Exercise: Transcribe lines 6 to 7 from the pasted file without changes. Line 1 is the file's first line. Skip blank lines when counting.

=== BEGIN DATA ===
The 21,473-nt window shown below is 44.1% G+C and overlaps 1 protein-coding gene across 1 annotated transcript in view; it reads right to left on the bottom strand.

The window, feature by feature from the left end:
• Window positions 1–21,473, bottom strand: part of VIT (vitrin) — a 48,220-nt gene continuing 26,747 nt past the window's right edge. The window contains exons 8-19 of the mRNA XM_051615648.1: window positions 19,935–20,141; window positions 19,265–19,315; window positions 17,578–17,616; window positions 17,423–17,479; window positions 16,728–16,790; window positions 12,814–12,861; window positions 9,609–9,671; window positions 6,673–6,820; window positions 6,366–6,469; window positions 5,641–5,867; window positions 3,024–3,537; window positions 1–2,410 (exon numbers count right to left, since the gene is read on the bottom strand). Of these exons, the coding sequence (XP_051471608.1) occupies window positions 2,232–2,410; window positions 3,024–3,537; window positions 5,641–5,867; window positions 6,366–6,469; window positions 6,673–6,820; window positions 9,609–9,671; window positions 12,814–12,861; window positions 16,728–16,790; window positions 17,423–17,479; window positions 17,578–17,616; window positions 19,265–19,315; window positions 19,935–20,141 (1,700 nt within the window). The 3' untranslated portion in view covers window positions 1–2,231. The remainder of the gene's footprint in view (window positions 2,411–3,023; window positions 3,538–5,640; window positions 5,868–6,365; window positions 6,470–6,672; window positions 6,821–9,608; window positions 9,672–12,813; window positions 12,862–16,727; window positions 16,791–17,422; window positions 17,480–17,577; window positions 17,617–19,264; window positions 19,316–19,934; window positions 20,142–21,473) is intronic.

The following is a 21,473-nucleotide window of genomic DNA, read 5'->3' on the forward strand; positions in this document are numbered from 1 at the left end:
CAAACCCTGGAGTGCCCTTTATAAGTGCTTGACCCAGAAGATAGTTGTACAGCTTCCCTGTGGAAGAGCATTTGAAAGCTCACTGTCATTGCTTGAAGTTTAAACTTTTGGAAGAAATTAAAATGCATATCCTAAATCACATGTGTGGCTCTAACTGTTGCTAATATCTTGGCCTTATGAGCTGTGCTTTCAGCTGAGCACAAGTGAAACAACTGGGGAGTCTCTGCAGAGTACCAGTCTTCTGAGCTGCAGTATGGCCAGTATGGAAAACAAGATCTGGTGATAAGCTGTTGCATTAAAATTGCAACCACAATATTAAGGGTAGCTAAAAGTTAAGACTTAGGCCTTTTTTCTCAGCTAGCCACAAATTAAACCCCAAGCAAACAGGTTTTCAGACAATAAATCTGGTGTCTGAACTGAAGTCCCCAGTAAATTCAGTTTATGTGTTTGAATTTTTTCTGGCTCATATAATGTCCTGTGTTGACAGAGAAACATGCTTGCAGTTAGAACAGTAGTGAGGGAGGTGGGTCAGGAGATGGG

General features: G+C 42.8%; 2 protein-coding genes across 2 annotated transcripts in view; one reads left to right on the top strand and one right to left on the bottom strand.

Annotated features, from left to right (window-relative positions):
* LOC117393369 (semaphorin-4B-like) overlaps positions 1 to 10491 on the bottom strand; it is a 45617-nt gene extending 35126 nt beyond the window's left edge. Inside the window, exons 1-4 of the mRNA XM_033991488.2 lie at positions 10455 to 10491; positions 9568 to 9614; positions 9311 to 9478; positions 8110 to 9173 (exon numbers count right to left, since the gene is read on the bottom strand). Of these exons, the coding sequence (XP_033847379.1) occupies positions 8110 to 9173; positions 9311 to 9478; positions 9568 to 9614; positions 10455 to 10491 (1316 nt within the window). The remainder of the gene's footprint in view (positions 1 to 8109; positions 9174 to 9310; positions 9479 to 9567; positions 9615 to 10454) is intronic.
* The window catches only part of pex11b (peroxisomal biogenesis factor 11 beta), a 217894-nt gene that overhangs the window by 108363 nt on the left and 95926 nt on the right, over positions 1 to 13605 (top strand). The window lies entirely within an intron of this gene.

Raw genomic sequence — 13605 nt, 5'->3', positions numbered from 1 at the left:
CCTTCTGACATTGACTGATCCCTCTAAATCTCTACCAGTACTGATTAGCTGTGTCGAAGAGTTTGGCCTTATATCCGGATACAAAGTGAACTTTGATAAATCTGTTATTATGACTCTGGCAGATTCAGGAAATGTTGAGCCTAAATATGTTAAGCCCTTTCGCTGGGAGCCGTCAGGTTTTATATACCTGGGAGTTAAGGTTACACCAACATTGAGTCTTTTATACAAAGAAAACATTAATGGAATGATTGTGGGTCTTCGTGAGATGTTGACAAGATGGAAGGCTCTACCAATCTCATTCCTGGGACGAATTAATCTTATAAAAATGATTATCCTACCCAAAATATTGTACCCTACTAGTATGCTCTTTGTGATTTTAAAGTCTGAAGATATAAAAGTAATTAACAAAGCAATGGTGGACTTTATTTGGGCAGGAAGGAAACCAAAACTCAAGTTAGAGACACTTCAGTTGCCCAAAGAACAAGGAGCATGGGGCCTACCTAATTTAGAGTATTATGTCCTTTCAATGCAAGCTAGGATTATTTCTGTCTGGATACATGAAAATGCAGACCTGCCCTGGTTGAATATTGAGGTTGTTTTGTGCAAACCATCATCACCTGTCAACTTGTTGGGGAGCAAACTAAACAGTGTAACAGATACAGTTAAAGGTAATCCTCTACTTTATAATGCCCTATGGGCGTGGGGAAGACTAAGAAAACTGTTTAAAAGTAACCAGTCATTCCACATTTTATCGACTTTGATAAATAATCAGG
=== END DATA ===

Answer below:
General features: G+C 42.8%; 2 protein-coding genes across 2 annotated transcripts in view; one reads left to right on the top strand and one right to left on the bottom strand.

Annotated features, from left to right (window-relative positions):